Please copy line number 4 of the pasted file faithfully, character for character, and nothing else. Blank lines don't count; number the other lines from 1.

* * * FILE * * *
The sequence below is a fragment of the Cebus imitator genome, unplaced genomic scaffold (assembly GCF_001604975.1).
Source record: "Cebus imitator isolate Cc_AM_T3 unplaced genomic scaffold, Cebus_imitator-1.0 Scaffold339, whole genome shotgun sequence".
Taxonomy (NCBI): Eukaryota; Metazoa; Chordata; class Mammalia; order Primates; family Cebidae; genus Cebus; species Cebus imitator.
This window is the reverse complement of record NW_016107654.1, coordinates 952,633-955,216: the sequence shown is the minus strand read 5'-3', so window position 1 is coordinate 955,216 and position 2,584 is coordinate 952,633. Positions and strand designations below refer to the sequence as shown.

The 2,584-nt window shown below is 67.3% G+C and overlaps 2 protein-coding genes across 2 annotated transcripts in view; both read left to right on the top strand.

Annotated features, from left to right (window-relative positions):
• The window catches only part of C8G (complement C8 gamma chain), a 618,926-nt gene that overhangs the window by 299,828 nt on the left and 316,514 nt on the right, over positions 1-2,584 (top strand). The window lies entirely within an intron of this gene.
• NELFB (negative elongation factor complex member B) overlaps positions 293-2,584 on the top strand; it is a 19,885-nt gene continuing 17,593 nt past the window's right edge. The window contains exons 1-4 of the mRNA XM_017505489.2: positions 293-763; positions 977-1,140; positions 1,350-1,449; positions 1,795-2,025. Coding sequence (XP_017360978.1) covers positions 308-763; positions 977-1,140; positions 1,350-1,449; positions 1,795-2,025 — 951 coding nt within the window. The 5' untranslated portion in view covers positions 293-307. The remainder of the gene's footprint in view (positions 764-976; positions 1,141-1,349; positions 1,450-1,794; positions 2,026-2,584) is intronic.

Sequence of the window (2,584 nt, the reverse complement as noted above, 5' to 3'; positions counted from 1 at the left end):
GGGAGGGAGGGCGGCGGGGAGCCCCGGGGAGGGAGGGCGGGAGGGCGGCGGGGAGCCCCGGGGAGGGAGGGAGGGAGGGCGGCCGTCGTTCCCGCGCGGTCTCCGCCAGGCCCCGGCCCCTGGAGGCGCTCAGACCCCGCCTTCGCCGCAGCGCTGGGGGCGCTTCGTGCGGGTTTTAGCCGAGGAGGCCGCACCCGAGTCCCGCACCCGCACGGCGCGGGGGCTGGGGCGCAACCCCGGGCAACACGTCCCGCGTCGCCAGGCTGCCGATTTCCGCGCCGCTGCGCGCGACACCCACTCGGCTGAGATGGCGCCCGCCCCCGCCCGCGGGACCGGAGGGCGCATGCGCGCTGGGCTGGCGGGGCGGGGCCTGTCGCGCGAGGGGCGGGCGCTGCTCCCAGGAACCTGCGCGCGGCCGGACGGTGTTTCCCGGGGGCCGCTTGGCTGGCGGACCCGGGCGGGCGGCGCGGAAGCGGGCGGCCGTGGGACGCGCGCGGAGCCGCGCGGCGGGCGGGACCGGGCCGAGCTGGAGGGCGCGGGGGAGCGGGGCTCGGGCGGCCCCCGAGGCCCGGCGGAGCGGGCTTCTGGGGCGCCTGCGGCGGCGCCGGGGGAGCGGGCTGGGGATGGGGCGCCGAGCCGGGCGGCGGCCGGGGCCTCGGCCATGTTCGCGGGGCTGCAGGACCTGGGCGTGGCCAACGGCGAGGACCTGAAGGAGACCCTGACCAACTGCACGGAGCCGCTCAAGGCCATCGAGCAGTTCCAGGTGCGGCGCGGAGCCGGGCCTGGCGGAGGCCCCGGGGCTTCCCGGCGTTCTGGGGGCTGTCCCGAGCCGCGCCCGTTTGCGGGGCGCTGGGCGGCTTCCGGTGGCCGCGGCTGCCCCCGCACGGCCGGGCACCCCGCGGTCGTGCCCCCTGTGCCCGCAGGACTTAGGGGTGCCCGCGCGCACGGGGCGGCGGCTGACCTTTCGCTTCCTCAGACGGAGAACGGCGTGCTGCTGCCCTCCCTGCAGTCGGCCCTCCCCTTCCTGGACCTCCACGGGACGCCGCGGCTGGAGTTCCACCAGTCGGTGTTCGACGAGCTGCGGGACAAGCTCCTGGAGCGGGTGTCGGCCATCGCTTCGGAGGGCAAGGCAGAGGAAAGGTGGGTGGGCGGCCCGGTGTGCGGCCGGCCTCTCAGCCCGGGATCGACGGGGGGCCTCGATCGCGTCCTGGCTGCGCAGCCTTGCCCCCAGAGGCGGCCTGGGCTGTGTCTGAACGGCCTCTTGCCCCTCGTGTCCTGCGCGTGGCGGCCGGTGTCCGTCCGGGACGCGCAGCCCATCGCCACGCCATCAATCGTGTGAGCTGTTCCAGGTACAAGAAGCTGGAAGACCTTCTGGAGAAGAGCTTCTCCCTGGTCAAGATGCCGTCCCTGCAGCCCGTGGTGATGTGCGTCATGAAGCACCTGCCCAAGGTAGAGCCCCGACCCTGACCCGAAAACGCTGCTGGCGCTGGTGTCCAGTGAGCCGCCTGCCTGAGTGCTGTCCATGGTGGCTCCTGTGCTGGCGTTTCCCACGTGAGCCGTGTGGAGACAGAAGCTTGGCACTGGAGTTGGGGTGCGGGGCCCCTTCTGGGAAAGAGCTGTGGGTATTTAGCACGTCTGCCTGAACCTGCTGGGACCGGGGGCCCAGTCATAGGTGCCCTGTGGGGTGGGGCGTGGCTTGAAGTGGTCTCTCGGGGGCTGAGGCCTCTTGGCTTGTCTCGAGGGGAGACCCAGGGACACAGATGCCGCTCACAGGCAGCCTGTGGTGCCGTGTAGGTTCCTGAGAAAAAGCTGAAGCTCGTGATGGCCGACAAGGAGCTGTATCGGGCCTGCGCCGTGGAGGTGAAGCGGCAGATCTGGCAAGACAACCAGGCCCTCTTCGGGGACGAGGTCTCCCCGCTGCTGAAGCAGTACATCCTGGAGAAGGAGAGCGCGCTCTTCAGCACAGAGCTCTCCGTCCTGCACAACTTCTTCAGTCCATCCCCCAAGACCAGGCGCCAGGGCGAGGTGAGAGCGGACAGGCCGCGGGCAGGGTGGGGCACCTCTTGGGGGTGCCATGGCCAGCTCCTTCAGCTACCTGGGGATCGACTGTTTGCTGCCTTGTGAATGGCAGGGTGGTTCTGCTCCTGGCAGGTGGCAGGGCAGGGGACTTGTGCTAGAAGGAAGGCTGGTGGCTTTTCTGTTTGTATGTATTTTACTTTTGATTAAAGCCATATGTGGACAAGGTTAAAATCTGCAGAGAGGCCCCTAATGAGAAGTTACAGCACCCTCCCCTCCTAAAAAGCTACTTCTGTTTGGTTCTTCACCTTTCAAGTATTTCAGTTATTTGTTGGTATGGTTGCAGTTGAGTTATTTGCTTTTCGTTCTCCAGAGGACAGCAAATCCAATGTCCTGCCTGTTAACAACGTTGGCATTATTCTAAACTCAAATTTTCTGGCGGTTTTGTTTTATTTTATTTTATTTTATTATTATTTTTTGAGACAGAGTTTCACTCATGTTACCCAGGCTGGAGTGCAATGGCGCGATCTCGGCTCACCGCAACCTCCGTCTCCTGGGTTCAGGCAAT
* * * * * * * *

This window is the reverse complement of record NW_016107654.1, coordinates 952,633-955,216: the sequence shown is the minus strand read 5'-3', so window position 1 is coordinate 955,216 and position 2,584 is coordinate 952,633. Positions and strand designations below refer to the sequence as shown.